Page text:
Q. I want to have the user input how many items they want to extract, as a percentage of the overall list length, and the same indices from each list to be randomly extracted. A. The most straight-forward approach directly matches your specification: percentage = float(raw_input('What percentage? ')) k =...

python,arrays,numpy,scipy,indices

Here's a way of finding a specific value that is applicable to both numpy arrays and sparse matrices In [119]: A=sparse.csr_matrix(np.arange(12).reshape(3,4)) In [120]: A==10 Out[120]: <3x4 sparse matrix of type '<class 'numpy.bool_'>' with 1 stored elements in Compressed Sparse Row format> In [121]: (A==10).nonzero() Out[121]: (array([2], dtype=int32), array([2], dtype=int32)) In...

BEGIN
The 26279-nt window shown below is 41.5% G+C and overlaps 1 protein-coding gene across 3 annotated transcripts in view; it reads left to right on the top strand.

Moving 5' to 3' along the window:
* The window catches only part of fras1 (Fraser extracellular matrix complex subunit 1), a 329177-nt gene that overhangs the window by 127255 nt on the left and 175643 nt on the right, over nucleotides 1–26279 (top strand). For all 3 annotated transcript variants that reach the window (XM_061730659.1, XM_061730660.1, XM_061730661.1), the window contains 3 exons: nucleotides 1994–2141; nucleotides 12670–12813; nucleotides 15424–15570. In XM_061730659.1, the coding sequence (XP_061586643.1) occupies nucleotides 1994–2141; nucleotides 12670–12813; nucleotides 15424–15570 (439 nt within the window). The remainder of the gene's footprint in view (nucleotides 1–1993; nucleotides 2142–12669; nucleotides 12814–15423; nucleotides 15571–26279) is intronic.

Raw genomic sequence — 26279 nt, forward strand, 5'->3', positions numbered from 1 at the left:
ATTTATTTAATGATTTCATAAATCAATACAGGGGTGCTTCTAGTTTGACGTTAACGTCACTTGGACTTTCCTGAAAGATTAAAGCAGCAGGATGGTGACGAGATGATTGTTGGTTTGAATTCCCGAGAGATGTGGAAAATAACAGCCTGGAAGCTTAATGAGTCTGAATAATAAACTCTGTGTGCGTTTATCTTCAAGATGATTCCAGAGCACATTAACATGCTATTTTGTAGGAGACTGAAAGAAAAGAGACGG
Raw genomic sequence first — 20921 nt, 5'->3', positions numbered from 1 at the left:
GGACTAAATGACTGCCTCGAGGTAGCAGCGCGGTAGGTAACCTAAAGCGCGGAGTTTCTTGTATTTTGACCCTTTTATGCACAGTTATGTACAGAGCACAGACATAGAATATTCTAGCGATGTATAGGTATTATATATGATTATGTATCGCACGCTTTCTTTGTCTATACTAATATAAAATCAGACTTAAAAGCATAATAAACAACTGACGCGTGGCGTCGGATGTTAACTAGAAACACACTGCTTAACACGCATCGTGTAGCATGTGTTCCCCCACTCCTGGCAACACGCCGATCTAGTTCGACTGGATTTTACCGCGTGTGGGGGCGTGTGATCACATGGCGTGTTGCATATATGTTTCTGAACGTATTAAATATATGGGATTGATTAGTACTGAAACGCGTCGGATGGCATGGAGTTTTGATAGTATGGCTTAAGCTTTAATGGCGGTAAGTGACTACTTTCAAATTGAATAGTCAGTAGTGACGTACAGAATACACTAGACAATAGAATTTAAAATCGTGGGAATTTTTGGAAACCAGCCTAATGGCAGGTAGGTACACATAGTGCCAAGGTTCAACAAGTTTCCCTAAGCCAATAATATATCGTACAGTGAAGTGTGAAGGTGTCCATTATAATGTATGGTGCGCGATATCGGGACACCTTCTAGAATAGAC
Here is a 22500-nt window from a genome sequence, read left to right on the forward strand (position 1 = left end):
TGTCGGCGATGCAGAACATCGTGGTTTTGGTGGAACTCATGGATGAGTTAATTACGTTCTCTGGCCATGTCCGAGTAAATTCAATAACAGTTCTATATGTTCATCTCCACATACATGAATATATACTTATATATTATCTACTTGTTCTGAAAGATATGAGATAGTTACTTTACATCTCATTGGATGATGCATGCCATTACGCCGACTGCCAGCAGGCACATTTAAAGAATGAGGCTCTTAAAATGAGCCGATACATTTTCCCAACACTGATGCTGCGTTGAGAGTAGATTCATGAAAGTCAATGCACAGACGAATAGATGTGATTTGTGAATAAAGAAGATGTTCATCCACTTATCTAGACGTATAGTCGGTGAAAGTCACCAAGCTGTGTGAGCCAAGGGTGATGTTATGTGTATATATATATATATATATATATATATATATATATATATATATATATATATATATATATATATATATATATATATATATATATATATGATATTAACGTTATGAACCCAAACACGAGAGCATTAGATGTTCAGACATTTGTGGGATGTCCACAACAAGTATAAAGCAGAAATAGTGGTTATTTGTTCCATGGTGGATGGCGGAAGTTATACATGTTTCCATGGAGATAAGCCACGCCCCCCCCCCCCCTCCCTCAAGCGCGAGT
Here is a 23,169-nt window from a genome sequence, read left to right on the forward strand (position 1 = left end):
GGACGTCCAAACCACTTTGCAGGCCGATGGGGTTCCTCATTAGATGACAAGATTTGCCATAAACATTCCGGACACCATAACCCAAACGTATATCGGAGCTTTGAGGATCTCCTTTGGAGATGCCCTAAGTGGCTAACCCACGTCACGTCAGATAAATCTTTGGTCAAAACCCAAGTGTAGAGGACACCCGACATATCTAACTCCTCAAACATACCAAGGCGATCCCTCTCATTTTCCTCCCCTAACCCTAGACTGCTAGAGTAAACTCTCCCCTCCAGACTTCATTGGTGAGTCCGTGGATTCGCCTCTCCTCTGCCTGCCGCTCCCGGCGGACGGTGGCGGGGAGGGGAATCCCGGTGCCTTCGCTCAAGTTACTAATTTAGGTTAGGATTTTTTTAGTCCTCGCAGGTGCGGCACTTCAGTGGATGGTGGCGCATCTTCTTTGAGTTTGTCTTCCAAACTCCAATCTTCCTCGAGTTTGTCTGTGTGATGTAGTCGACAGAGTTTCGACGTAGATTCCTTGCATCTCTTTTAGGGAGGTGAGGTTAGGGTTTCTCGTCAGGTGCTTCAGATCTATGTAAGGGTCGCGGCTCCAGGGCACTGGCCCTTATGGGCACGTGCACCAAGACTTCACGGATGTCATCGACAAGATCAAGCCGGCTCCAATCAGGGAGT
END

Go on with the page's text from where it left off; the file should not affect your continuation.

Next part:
Approach 1 To convert F from its current linear-index form into row indices, use mod: rows = cellfun(@(x) mod(x-1,size(A,1))+1, F, 'UniformOutput', false); You can combine this with your code into a single line. Note also that you can directly use B as an input to arrayfun, and you avoid one...

My team and I came across the same problem a year or two ago. MathWorks explained that the sqrt() function has an issue with powers when they are added. To overcome this issue and achieve the same result, square each term outside of the sqrt() function: input1 = 4^2; input2...

You just need to use the boolean indexing of numpy. Add this line: y[((t>0.5)&(t<=1.5))|((t>3)&(t<=4))]=0. ...

c++,templates,c++11,variadic-templates,indices

Yes, you can concat recursively: template <typename, typename, typename> struct Concat; template <typename T, template <T...> class P, T... A, T... B> struct Concat<T, P<A...>, P<B...>> { using type = P<A..., B...>; }; template <typename T, typename IndexPack> struct Make; template <typename T, template <T...> class P, T... I, T...